The Easiest Whole Wheat Pizza Dough

Easy whole wheat pizza dough recipe

Mention a recipe that requires a rolling pin and I’ll probably respond with a few blinks. Tell me I have to let dough rise for an hour and I’ll probably say, “Nope, not happening.” I recently won a gorgeous new Kitchen-Aid Mixer, but it’s been hanging out next to my dirty socks in my closet ever since I made a disappointing batch of soft pretzels. I have no patience for fussy baked goods (I always mess them up). Also, I’m lazy.

In my defense, I’d say that my laziness contributes to this blog’s appeal. I gravitate toward simple methods and will search to the ends of the internet to find an easier way that doesn’t sacrifice flavor. Trust me when I say I searched to the ends of the internet to find a simple, foolproof, quick whole wheat pizza dough recipe. I went through a couple of bags of flour in the process. Things got messy.

homemade whole wheat pizza dough

First, Jim Lahey’s no-knead dough failed me at least three times. I think it was because I was making it with whole wheat pastry flour. (Lesson learned: whole wheat pastry flour and yeast don’t get along.) I also tried Cook’s Country’s skillet dough, which turns out to be fried flatbread. No thanks. Finally, I turned to one of my favorite bloggers and sweetest friends, Melissa of The Fauxmartha. She posted an adaptation of Cook’s Country’s quick grilled pizza dough.

My version is a combination of the two. It’s made with 100% whole wheat flour and is mixed together in the food processor. It requires just a few kneads and a few rolls with a rolling pin, but the effort is minimal. Dinner is ready.

how to make whole wheat pizza dough

This dough produces a crust of medium thickness that is crisp across the bottom and a little chewy in the middle. It has a lovely, yeasty flavor with just a hint of whole wheat. I’ll admit that this pizza dough doesn’t have the elusive, stretchy, chewy, sourdough texture that I crave in authentic brick oven pizza, but I don’t think we’ll ever achieve that with a quick, homemade whole wheat dough. On the upside, I’ve found a little trick that adds a ton of gourmet, brick oven flavor: smoked salt! You can mimic the aroma of lightly charred brick-oven pizza at home with a light sprinkle of the stuff.

Smoked salt is just what it sounds like—salt that has been smoked. It’s the pièce de résistance for this basic homemade pizza and a delicious addition to a vegetarian pantry. If you’ve ever added chipotle to chili or smoked paprika to roasted potatoes, you’ve gotten a taste of what smoky flavor can add to a dish. Keep in mind that smoked salt is a finishing salt. Just sprinkle it lightly on a finished dish for flavor instead of using it as your principle seasoning.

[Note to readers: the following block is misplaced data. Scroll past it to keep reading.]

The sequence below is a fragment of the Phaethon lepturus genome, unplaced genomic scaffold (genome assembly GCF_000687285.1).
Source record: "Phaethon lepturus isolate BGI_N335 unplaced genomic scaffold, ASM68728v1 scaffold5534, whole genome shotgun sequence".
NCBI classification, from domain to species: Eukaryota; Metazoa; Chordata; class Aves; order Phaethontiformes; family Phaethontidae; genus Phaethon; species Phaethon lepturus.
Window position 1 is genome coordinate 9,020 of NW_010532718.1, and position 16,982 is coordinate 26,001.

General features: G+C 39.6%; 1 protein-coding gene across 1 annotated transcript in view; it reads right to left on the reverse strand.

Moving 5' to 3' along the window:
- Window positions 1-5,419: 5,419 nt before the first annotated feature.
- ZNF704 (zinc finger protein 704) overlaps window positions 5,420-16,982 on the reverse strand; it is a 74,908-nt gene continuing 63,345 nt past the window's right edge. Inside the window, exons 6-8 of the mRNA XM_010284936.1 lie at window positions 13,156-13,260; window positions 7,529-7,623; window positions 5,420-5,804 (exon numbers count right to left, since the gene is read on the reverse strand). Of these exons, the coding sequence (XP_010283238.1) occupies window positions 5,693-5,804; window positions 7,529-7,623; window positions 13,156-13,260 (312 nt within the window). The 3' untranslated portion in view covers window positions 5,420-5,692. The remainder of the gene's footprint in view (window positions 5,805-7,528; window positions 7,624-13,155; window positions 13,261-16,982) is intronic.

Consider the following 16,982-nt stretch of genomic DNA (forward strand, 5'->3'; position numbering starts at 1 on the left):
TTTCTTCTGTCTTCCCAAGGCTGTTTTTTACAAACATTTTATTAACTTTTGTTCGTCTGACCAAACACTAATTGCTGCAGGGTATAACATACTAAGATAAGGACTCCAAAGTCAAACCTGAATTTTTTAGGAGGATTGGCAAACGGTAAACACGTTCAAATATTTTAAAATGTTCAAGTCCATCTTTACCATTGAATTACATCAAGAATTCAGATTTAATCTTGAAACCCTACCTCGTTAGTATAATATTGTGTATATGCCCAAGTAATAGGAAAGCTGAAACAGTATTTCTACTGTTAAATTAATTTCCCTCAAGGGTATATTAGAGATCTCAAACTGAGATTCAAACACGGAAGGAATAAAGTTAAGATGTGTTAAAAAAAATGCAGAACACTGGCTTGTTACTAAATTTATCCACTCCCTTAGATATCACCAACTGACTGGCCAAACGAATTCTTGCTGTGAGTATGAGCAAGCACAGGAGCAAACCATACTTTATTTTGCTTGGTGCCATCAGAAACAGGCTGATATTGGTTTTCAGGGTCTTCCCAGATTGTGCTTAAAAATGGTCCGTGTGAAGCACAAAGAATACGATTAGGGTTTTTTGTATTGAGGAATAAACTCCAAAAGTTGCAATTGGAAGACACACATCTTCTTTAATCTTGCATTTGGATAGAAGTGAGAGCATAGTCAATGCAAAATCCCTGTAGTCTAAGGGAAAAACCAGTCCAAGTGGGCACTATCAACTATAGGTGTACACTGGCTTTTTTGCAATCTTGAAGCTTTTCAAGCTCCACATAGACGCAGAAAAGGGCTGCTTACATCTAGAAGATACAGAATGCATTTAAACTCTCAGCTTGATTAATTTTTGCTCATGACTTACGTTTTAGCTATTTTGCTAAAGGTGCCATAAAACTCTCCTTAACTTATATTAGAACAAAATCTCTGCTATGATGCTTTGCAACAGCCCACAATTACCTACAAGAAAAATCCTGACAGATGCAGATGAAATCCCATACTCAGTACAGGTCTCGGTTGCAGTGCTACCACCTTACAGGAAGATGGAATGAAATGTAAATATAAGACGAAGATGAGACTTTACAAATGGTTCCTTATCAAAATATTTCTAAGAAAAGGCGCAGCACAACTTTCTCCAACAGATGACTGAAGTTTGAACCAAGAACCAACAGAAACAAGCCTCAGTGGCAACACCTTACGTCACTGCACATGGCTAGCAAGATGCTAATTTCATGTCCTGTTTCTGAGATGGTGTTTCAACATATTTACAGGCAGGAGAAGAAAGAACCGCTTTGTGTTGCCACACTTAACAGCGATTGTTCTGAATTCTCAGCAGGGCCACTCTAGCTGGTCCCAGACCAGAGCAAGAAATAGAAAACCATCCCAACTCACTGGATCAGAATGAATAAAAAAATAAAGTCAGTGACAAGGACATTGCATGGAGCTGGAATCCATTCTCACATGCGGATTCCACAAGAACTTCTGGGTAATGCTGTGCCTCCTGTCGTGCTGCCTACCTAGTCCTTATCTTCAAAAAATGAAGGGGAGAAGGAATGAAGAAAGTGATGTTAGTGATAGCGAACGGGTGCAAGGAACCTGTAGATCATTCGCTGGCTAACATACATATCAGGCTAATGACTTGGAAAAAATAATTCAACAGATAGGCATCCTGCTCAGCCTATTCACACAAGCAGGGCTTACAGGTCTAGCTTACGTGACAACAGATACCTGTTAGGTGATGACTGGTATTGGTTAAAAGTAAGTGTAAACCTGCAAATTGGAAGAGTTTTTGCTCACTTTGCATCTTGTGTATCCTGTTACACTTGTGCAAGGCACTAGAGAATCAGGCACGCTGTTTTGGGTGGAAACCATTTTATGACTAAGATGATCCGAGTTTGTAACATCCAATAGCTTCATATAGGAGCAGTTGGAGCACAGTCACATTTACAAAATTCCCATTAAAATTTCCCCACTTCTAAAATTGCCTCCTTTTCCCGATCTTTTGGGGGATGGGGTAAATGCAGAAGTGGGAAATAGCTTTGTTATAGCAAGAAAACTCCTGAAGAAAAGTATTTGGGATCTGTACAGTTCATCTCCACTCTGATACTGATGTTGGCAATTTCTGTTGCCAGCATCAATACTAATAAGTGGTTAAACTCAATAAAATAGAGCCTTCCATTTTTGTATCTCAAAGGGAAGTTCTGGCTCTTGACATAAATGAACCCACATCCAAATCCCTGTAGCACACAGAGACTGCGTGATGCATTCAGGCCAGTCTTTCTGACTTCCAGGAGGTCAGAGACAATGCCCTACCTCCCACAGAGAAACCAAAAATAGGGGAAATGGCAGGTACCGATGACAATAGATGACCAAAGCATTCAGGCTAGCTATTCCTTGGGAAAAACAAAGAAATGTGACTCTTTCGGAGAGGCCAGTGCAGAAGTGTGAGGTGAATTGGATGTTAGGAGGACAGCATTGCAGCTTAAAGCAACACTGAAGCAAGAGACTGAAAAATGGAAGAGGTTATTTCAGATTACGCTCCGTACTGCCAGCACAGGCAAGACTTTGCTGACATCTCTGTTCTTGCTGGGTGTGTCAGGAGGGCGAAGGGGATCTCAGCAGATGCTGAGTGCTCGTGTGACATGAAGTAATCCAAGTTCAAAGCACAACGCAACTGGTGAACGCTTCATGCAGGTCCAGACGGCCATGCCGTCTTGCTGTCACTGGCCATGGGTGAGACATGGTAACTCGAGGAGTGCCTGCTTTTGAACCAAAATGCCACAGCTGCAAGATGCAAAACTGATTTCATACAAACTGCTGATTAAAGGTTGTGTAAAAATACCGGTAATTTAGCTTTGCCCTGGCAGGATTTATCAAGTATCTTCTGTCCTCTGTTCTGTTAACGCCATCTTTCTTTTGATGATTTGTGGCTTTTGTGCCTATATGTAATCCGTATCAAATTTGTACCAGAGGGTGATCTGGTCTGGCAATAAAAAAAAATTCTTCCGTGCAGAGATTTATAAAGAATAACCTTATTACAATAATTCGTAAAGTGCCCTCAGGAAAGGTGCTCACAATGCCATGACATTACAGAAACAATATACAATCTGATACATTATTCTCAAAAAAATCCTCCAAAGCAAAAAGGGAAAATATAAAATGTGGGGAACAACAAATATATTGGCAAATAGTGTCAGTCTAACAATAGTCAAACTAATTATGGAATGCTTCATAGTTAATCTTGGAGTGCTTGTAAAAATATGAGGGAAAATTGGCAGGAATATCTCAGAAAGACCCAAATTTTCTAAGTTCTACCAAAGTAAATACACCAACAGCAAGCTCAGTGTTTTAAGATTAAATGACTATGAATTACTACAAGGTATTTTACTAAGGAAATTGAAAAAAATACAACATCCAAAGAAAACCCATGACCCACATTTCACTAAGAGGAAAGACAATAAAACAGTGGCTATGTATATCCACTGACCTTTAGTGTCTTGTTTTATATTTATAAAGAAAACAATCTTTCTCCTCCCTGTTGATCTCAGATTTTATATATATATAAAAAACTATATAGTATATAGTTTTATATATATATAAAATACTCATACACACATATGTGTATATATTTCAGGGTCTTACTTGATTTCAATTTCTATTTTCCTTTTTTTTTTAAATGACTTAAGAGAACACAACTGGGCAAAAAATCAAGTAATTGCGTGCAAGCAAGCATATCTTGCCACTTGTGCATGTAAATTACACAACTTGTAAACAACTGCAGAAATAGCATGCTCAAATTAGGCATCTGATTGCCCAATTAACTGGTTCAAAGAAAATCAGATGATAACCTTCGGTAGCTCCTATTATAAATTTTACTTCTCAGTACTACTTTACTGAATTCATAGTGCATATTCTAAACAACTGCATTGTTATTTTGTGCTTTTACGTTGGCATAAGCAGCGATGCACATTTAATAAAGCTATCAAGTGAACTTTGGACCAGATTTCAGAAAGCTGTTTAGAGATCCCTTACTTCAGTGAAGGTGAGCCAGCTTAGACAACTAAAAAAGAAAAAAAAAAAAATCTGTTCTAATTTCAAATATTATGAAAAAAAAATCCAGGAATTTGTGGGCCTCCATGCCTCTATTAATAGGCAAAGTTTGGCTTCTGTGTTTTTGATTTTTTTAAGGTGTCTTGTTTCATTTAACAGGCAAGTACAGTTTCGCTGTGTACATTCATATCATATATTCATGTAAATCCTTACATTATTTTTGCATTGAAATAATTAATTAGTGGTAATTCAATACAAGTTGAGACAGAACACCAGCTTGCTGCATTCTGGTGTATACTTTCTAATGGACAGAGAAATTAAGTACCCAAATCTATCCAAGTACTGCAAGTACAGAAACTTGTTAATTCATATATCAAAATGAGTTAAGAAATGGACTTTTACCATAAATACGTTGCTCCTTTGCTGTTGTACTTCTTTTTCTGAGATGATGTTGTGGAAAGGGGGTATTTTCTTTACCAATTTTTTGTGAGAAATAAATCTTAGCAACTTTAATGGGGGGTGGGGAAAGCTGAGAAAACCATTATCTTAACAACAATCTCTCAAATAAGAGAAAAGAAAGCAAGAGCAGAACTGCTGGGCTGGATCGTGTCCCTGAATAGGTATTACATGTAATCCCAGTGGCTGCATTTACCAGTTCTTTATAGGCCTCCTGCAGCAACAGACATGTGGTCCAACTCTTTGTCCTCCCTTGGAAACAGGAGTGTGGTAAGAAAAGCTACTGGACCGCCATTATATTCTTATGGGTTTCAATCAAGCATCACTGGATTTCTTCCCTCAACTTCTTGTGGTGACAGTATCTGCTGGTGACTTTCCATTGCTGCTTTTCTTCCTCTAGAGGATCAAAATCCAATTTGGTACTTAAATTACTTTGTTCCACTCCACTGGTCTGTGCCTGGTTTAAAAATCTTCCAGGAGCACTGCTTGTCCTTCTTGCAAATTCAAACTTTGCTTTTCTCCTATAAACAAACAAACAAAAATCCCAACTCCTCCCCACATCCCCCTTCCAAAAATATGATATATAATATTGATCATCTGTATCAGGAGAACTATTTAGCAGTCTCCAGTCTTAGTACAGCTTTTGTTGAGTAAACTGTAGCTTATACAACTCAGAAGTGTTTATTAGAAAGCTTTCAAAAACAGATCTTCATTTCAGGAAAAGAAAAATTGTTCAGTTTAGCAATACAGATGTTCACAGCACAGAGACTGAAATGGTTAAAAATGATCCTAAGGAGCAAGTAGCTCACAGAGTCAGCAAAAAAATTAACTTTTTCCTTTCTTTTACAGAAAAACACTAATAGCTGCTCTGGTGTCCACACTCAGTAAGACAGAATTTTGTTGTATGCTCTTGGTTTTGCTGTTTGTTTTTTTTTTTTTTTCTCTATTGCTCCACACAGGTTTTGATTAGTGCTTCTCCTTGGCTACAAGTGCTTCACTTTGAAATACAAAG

Whole Wheat Pizza

I’m partial to Artisan Salt Company’s fine grain alderwood smoked salt. It smells like a campfire and imparts a lightly smoky, almost bacon or barbecue-like flavor to anything it touches. So far, I’ve enjoyed it on avocado toast, pasta, fried eggs and smashed potatoes. Amazing on all accounts. I can’t wait to finish a bowl of hearty lentil soup with smoked salt this winter.

If you’re intrigued by flavored sea salts, check out SaltWorks’ other offerings, too. They sent me a bunch to play with: black Hawaiian sea salt, truffle salt, shimmering fine-grain pink Himalayan salt and more. Find them at Saltworks.us (free shipping!), or look for them in your local grocery and gourmet stores.

pizza and smoked sea saltbell peppersBell pepper pizzawhole wheat pizza dough recipewhole wheat pizza slice

4.7 from 10 reviews
The Easiest Whole Wheat Pizza Dough
Author: 
Prep time: 
Cook time: 
Total time: 
Serves: 4 to 8
 
Whip up this 100% whole wheat pizza dough in your food processor. It hardly needs kneading or rising time. You can make this pizza in less than the amount of time it would take for pizza delivery. Dinner is ready!
Ingredients
Whole wheat pizza dough
  • 1 cup water, heated to 110 degrees (very warm, almost too hot for comfort)
  • 1 tablespoon sugar
  • 1 tablespoon olive oil
  • 1 envelope (2¼ teaspoons) rapid-rise or instant yeast
  • 2¾ cups white whole wheat flour (or regular whole wheat flour)
  • ¼ cup grated Parmesan cheese
  • 1 teaspoon sea salt
Toppings
  • 1 32-ounce can whole tomatoes, drained and crushed by hand OR about ⅔ cup pizza sauce of choice
  • 2 cups shredded low-moisture part-skim mozzarella cheese
  • additional toppings of choice**
Recommended garnishes
  • Smoked sea salt
  • Torn fresh basil
Instructions
  1. Preheat oven to 500 degrees Fahrenheit with a rack in the upper third of the oven.
  2. Whisk water, sugar, oil and yeast in a liquid measuring cup or small bowl. Allow yeast to proof for 5 minutes. It should puff up some by then.